A further embodiment for providing precision detection and analysis for small increments is shown in FIG. 10, utilizes the fact that the two optical frequencies have a wavelength separation S, e.g. of 0.3 nm (FIG. 2). The analyzing means comprises an optical transmission plate 108 with an optical thickness (actual thickness T times refractive index) equal to one half of the optical length of the laser (or a low odd multiple thereof, such as a multiple of 3 or 5). The plate is in the form of a half disk with a perpendicular axle 110 near the cutoff. An equivalent variation (not shown) is a full disk, half of which is thicker than the other by half of the optical length of the laser.

In either case the disk/plate 108 is rotated on the axle 110 in and out of the beam 30 by a motor 112, thus providing oscillatory means for periodically interposing the plate (or extra thickness) into the beam (once per revolution). The optical path thus alternates between two values (FIG. 2). The amplitude modulation (induced by current modulation or transmission plate as explained above) thereby alternately consists of a first modulation without the plate in the beam and a second modulation with the plate in the beam, so that the first modulation has a different level than the second modulation as shown in FIG. 11a. Because of the selected thickness of the half-plate, the different level is related to a half-cycle phase difference in the amplitude modulation (or preferably modulation depth) relative to the incremental changes r in range (FIG. 1), the curve being sampled alternately at two points 113,113' on either side of a peak (or valley) (FIG. 5) if the asymetrical curve. If the range is initially adjusted (e.g. by micrometer 70 on the diode 14) so that the two points are perfectly centered at the valley minima (or peaks) there will be no difference between the first and second modulations (FIG. 11b) so that there is effectively a null.

Any incremental change (within the wavelength separation S of the frequencies, FIG. 2) in target range may be compensated by a selected increment of micrometer readjustment to reestablish the null. Alternatively the micrometer 70 may be omitted and the incremental change computed by the processor 42, as the distance from a peak center can be determined over one half of the peak separation by a standard centroiding algorithm. This method was shown to be sensitive to displacements of 10 microns for a peak separation of 650 microns.

The embodiments disclosed above are directed to measuring changes, and do not provide a direct measurement of absolute range. Also, because of the periodicity in the amplitude modulation, there may be an uncertainty in measuring a change in range greater than the optical thickness of the diode, which is the periodicity. If the nominal value of the range is needed, or if period uncertainties need to be removed, a conventional or other desired ranging apparatus may be added to the system as illustrated in FIG. 12. It is convenient and advantageous to base such an apparatus on a similar laser diode 114 directing a second beam 130 to the target through lenses 126,128. The second diode should have an optical thickness sufficiently different than the optical thickness of the first diode to minimize optical interference between the two diodes; in other words the emission of one diode should not significantly modify the lasing action of the other. Although two diodes are utilized in this embodiment, it is not necessary to provide the special frequency stabilization, via temperature stabilization, required for precision measurements with prior art dual-diode interferometers.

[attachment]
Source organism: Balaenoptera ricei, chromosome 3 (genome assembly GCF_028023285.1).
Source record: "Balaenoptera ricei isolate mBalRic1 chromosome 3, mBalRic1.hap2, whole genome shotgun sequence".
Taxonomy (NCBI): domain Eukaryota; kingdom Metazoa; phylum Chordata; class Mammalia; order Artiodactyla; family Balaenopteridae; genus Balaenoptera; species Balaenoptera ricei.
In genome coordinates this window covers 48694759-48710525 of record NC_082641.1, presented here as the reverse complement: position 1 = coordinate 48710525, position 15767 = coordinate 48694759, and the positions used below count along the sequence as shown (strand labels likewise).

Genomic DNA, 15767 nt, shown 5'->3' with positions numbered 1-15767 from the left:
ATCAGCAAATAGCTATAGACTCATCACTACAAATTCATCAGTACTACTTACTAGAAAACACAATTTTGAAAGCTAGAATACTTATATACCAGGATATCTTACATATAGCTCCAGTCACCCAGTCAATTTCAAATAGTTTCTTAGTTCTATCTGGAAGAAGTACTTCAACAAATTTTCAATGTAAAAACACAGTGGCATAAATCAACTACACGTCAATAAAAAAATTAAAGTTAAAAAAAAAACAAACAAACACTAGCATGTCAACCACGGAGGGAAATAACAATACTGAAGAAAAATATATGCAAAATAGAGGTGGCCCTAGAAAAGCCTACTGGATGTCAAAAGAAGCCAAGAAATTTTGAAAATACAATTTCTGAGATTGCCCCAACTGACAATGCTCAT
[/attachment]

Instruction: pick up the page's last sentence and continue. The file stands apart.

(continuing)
In one example the second diode apparatus is substantially the same as the first according the invention, except for the diode thickness. The two different periodicities in the modulations provide a vernier that extends the uncertainty range from about one millimeter for a single diode system to several centimeters. The extension may be observed by displaying or even superimposing the modulation depth vs range data on the same oscilloscope 44, or the processor 42 may compute the extended range increment. A simpler alternative, shown in FIG. 12, is to use a packaged detector 134 on the second diode 114, to measure modulation in total power, since accuracy is less critical for merely removing the uncertainty.

Another example of a diode apparatus for removing uncertainty is disclosed in "Ranging and Velocimetry Signal Generation In A Backscatter-modulated Laser Diode," Appl. Opt. 27. 4475 (1988) by P. de Groot, G. Gallatin and S. Macomber. In summary, in this apparatus a "chirp frequency modulation is introduced into the emission, preferably as a triangular wave. This may be effected with a triangular wave AC modulation to the driver current for the second laser diode, or a piezoelectric device on which the diode is mounted. Backscatter feedback from the target and the chirp cooperatively cause the emission to have a second modulation frequency proportional to the range. Sensitivity is enhanced by operation of the laser near threshold. Calibration allows the second frequency to be measured to provide the absolute range.

While the invention has been described above in detail with reference to specific embodiments, various changes and modifications which fall within the spirit of the invention and scope of the appended claims will become apparent to those skilled in this art. Therefore, the invention is intended only to be limited by the appended claims or their equivalents.